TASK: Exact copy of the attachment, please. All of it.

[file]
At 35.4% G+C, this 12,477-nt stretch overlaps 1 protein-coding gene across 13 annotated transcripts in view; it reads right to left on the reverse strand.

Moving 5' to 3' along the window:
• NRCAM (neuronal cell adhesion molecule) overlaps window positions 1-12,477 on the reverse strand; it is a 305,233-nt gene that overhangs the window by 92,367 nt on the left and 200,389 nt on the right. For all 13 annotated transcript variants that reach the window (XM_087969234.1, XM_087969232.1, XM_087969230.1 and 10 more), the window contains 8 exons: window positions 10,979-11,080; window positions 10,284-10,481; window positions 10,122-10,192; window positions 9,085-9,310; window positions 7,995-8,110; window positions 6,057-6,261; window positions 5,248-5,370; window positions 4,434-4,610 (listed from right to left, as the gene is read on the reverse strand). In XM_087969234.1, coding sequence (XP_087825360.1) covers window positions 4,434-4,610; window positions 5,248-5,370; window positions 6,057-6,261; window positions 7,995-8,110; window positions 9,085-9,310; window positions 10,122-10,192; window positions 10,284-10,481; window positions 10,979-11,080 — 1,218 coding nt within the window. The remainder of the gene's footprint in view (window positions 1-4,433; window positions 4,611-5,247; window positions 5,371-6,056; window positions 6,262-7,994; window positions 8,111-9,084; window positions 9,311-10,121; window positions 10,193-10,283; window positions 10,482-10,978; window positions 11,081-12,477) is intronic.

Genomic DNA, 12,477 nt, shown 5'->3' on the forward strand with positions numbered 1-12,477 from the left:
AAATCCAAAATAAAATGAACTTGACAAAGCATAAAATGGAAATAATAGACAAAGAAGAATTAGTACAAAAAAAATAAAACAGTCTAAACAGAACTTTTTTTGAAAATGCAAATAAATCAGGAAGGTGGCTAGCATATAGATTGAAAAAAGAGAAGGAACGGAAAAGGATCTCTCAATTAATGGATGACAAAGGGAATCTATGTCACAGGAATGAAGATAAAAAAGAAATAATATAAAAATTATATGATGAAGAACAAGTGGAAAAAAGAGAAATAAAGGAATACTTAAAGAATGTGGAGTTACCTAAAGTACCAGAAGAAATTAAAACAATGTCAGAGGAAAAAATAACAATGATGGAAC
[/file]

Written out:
At 35.4% G+C, this 12,477-nt stretch overlaps 1 protein-coding gene across 13 annotated transcripts in view; it reads right to left on the reverse strand.

Moving 5' to 3' along the window:
• NRCAM (neuronal cell adhesion molecule) overlaps window positions 1-12,477 on the reverse strand; it is a 305,233-nt gene that overhangs the window by 92,367 nt on the left and 200,389 nt on the right. For all 13 annotated transcript variants that reach the window (XM_087969234.1, XM_087969232.1, XM_087969230.1 and 10 more), the window contains 8 exons: window positions 10,979-11,080; window positions 10,284-10,481; window positions 10,122-10,192; window positions 9,085-9,310; window positions 7,995-8,110; window positions 6,057-6,261; window positions 5,248-5,370; window positions 4,434-4,610 (listed from right to left, as the gene is read on the reverse strand). In XM_087969234.1, coding sequence (XP_087825360.1) covers window positions 4,434-4,610; window positions 5,248-5,370; window positions 6,057-6,261; window positions 7,995-8,110; window positions 9,085-9,310; window positions 10,122-10,192; window positions 10,284-10,481; window positions 10,979-11,080 — 1,218 coding nt within the window. The remainder of the gene's footprint in view (window positions 1-4,433; window positions 4,611-5,247; window positions 5,371-6,056; window positions 6,262-7,994; window positions 8,111-9,084; window positions 9,311-10,121; window positions 10,193-10,283; window positions 10,482-10,978; window positions 11,081-12,477) is intronic.

Genomic DNA, 12,477 nt, shown 5'->3' on the forward strand with positions numbered 1-12,477 from the left:
AAATCCAAAATAAAATGAACTTGACAAAGCATAAAATGGAAATAATAGACAAAGAAGAATTAGTACAAAAAAAATAAAACAGTCTAAACAGAACTTTTTTTGAAAATGCAAATAAATCAGGAAGGTGGCTAGCATATAGATTGAAAAAAGAGAAGGAACGGAAAAGGATCTCTCAATTAATGGATGACAAAGGGAATCTATGTCACAGGAATGAAGATAAAAAAGAAATAATATAAAAATTATATGATGAAGAACAAGTGGAAAAAAGAGAAATAAAGGAATACTTAAAGAATGTGGAGTTACCTAAAGTACCAGAAGAAATTAAAACAATGTCAGAGGAAAAAATAACAATGATGGAAC